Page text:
WASHINGTON -- Congressional Democrats emerged emboldened Monday night from the breakdown in efforts to avert a government shutdown, confident that President Barack Obama had the political upper hand and would stand firm in future negotiations.
Just outside the House floor, many of those members lingered leisurely, even as the chamber took several largely party-line votes to fund the government while delaying aspects of Obamacare.
This was pure theater, they argued. And regardless of how Republicans arranged the stage, the ending wouldn’t change.
“I don’t blame the president for one second," Rep. Elijah Cummings (D-Md.) told The Huffington Post. "I wouldn’t negotiate this stuff either.”
Minutes earlier, the House had approved a bill that would delay Obamacare’s individual mandate, in addition to ending the employer contribution for federal employee health care benefits. Cummings had strolled out from that vote and parked himself at a wooden table nearby. As he patiently scrolled through a copy of The New York Times, only a handful of reporters bothered him. Most turned their attention to House Republicans leaving the floor.
“Nobody talks about the fact that this is an effort to take away something that has already been granted,” Cummings proclaimed, expressing dismay that those members somehow thought the president would reel back the Affordable Care Act. “It is something that we actually voted for.”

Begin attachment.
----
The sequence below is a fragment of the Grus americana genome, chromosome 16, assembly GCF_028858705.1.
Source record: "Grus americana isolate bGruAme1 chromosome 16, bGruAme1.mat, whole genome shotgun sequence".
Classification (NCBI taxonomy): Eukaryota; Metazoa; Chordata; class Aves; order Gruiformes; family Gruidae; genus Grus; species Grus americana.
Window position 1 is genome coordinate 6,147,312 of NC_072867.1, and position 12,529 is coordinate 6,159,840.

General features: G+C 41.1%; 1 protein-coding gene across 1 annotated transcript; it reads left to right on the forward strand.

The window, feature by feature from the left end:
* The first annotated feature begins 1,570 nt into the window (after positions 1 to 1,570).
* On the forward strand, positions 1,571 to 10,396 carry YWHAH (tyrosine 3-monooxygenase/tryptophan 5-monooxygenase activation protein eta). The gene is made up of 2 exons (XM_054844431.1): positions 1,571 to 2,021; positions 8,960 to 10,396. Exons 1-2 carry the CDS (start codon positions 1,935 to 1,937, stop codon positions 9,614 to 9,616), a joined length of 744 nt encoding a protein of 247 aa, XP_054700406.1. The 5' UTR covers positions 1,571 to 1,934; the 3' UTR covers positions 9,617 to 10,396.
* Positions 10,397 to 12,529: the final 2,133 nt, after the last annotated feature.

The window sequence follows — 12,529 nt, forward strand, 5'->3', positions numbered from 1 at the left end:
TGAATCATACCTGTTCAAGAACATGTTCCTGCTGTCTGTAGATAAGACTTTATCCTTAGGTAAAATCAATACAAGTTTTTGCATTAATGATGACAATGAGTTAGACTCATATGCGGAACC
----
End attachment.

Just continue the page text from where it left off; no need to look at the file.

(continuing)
The “we” was said with a touch of emphasis. Cummings knows full well that in negotiations past, Obama has been keen to cut a deal with congressional Republicans to avert a crisis. But this time was different, Cummings insisted, in large because the president’s own party would revolt against any 11th-hour acquiescence.
“I think the president knows that Democrats are tired," Cummings said. "They are tired of giving and not receiving and I think they want to make sure that our voters see consequences of an election. I think the president will wait. And the reason I think he will out-wait them is not necessarily because of him, but because of the Democrats in the House and the Senate.”
Just how long that wait will be is a major question, certainly for those directly affected by a shutdown. As the midnight deadline passed, Democrats showed no sign of moving off their line, confident that Republicans would eventually understand how poor a hand they held.
Would Democrats accept any small change to Obamacare if it meant getting out from under a shutdown, Minority Leader Nancy Pelosi (D-Calif.) was asked.
“No,” she replied.
Pelosi’s top deputy, Rep. Jim Clyburn (D-S.C.), said his party had already compromised.
“It was on the spending levels,” Clyburn said. “$1.058 trillion is what we wanted [in a spending bill]. They sent us back $988 billion. And the president agreed to that. And we over here were not in agreement with that. Democrats were not in agreement with that. And so that is what you compromise on. You don’t compromise on your landmark legislation, which has absolutely nothing to do with keeping the government open. You are keeping the government running with your appropriations.”
Clyburn suspected that a short-term continuing resolution -- something that lasted a matter of days -- would be agreed to by the parties, in order to buy some negotiating time. The turn of midnight proved him wrong.